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Maher’s heroics send IU men’s soccer to Big Ten Title game


Redshirt freshman Trey Kapsalis, right, celebrates his first goal of the season with freshman Maouloune Goumballe, center, and redshirt sophomore John Bannec, left, on Oct. 22 at Bill Armstrong Stadium. IU beat Maryland 1-0 off of a goal in the second overtime period. Sam House

Sophomore defender Jack Maher’s eyes wandered as he stalked the dormant soccer ball that lay on the penalty kick marker. His gaze shifted from the ball to the face of Maryland freshman goalkeeper Niklas Neumann and back to the ball. He knew what he wanted to do.

In this moment, as Maher lined up three paces behind the ball and two steps to his left, nothing else mattered. Not the 12 unsuccessful corner kick tries up to that point, not the 22 total shots rattled off and certainly not the career-high eight saves that Neumann swatted away.

The game’s 102 scoreless minutes had gone by, with a trip to the Big Ten Tournament title game on the line. IU, who failed time and time again to put away Maryland, needed just one more chance, a miracle, anything.

After countless wasted opportunities Friday night in College Park, Maryland, the Hoosiers’ wish was granted. The catalyst for that? IU freshman forward Josh Penn.

In the 103rd minute, Penn received a pass near midfield and began his ascent toward the Terrapins’ net. His first touch brought the ball to his left foot as he scanned the defenders in front. A few more strides forward, and Penn found himself exactly at his sweet spot: the top of goal box with just enough space between himself and Maryland’s back line.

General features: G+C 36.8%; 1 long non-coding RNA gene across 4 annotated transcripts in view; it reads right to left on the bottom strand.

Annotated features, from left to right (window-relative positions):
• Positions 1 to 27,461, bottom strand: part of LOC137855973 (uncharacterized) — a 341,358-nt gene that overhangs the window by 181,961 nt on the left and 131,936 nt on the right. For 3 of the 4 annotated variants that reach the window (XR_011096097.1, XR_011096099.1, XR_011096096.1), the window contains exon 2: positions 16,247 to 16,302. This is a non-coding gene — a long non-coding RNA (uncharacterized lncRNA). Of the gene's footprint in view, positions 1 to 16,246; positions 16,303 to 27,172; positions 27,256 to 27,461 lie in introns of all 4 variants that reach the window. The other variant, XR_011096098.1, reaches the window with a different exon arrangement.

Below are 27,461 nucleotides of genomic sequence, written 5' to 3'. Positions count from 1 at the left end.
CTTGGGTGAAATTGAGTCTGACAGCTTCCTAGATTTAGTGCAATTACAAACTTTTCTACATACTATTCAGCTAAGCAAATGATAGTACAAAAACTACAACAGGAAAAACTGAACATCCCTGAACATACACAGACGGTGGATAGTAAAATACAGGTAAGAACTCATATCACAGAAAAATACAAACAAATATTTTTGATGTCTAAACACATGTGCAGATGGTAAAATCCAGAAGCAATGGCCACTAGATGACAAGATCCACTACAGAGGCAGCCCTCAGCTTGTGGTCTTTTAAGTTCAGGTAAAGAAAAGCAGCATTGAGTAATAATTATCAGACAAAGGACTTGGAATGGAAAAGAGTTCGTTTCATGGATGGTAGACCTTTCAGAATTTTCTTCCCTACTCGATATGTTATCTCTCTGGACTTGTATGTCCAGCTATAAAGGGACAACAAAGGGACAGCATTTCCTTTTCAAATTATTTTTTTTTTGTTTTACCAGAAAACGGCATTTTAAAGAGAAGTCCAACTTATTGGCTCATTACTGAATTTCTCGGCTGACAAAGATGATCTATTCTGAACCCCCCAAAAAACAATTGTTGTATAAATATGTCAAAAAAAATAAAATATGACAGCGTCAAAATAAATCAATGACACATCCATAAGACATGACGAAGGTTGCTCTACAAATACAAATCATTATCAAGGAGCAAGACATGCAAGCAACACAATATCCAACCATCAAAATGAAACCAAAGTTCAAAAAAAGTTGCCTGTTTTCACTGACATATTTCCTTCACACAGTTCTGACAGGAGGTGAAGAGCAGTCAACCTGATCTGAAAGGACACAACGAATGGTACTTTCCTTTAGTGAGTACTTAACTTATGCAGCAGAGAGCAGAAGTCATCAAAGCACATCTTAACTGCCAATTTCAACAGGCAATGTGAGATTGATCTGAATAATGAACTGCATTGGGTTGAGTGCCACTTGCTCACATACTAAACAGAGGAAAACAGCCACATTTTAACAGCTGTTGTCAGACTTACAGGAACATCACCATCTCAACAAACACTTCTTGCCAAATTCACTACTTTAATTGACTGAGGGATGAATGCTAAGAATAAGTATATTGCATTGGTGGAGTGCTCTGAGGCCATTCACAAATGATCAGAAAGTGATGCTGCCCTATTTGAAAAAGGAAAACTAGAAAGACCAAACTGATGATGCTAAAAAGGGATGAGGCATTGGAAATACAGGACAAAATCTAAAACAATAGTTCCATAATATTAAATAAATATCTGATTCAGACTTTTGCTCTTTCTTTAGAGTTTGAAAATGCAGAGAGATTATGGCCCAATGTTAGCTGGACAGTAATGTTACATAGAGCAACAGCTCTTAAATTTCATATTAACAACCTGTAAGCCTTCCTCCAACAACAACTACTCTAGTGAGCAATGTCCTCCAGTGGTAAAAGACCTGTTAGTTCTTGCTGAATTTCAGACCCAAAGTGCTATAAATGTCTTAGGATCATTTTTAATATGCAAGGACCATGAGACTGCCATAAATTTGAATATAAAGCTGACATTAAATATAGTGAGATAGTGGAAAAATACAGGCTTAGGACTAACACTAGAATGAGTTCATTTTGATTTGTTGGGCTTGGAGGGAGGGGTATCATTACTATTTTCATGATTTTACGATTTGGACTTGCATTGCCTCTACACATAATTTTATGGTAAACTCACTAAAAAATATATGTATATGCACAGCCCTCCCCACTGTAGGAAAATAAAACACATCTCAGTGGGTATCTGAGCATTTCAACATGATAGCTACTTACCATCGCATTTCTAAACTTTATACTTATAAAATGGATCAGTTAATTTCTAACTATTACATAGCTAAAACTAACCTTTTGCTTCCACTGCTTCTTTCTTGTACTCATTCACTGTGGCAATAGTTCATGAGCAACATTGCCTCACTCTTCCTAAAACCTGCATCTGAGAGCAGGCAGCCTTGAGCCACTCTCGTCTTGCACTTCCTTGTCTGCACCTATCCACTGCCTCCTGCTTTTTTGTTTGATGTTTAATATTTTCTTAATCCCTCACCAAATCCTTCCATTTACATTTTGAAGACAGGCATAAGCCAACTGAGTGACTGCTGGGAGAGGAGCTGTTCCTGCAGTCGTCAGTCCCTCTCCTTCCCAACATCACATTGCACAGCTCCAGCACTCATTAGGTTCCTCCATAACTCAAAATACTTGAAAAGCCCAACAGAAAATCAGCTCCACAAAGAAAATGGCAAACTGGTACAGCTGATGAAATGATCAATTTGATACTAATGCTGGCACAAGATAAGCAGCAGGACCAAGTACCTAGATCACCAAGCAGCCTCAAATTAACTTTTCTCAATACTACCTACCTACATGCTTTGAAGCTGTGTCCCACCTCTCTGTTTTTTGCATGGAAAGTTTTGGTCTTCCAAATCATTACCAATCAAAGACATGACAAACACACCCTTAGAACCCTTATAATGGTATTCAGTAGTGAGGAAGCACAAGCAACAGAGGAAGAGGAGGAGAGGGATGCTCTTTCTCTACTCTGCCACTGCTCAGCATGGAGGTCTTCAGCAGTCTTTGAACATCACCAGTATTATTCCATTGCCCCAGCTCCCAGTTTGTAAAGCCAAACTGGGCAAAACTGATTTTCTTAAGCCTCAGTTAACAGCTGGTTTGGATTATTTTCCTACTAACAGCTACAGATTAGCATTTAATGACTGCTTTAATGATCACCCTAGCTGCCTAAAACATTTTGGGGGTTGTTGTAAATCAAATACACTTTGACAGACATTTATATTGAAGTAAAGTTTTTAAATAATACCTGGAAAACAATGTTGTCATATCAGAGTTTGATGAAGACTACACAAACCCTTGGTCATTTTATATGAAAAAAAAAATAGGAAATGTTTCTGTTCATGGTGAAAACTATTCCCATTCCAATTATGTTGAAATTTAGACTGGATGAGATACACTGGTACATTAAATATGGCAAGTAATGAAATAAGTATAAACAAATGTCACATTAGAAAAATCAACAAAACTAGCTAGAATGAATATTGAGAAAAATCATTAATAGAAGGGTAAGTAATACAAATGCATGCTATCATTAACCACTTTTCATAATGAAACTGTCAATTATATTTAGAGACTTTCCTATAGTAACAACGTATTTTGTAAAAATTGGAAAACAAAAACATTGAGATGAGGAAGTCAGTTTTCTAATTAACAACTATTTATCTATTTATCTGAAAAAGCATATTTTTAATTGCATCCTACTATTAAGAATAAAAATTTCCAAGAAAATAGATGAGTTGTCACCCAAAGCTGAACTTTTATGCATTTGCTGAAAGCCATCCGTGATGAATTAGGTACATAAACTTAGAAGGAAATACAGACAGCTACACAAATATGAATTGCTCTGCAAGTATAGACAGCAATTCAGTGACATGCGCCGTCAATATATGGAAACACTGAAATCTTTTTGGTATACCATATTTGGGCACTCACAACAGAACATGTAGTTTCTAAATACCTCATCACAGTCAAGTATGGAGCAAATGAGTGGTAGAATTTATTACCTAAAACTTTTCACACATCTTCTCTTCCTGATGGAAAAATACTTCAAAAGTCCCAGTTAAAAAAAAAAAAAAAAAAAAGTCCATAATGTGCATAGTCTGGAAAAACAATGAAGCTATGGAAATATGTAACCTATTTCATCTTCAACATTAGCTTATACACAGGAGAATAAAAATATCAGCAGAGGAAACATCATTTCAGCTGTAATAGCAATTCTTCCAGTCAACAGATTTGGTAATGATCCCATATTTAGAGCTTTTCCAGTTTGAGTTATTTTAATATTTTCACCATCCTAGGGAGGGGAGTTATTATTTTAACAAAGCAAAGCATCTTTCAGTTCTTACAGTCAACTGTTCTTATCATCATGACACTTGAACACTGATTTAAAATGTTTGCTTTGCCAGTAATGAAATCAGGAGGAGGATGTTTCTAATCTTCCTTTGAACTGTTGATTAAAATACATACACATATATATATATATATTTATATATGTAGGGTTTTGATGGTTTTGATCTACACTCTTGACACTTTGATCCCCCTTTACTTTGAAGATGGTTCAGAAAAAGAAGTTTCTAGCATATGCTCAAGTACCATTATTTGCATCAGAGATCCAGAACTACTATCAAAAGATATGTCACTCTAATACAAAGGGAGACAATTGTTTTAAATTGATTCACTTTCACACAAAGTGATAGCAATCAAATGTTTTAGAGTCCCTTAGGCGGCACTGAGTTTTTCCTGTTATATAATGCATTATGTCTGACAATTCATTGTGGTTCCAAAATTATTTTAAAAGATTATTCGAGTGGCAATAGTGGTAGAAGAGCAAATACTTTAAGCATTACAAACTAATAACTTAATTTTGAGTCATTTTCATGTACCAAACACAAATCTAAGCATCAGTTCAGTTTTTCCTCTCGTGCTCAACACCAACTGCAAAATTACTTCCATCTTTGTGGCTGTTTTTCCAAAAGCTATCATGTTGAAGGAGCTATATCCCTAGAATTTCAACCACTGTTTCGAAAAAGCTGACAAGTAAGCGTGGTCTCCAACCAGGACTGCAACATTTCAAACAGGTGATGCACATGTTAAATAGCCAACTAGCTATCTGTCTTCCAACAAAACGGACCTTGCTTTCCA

The Hoosiers’ leading goal scorer had been in this position countless times throughout the season, but none with bigger implications than the present. Without giving it much thought, Penn rifled the ball toward the net with his right leg.

For a split second, the ball looked to be on a collision course with Maryland’s Nuemann, but in a moment of sheer luck for IU, a Maryland player’s flailing hand spelled doom for the Terrapins. Before the ball could navigate its way through the cluster of defenders, the flailing arm clipped the ball and prompted a whistle.

Field referee Sorin Stoica called a hand ball foul on Maryland and awarded IU a potential game-sealing penalty kick at the 102:43 mark. It was the big break that the Hoosiers needed and the worst possible scenario for a Terrapins squad that had done everything in its power to keep the game equal.

IU head coach Todd Yeagley pondered his options. He had called upon freshman forward Victor Bezerra multiple times throughout the season, but in the season’s biggest moment, there was only one player Yeagley wanted taking to this shot.

Enter Maher.

The Big Ten’s Defensive Player of the Year stood all by himself under the bright lights of Maryland’s Ludwig Field in front of 1,660 fans. Maher took a deep breath, glanced into Neumann’s eyes one final time and made his move toward the dormant ball.

Neumann dove to his right. Maher’s shot was headed for the same spot. But unlike the previous eight shots turned away by Neumann, Maher would not be denied.

His shot was tucked into the bottom left corner and buried just past the outstretched arms of Neumann.

On a night when seemingly nothing was going right for the Hoosiers, all it took was one final blow from the one player no opposing team wanted to face.

IU had avenged its only Big Ten regular season loss to Maryland, and more importantly, it put the Hoosiers in position to challenge for a second-straight Big Ten Title.

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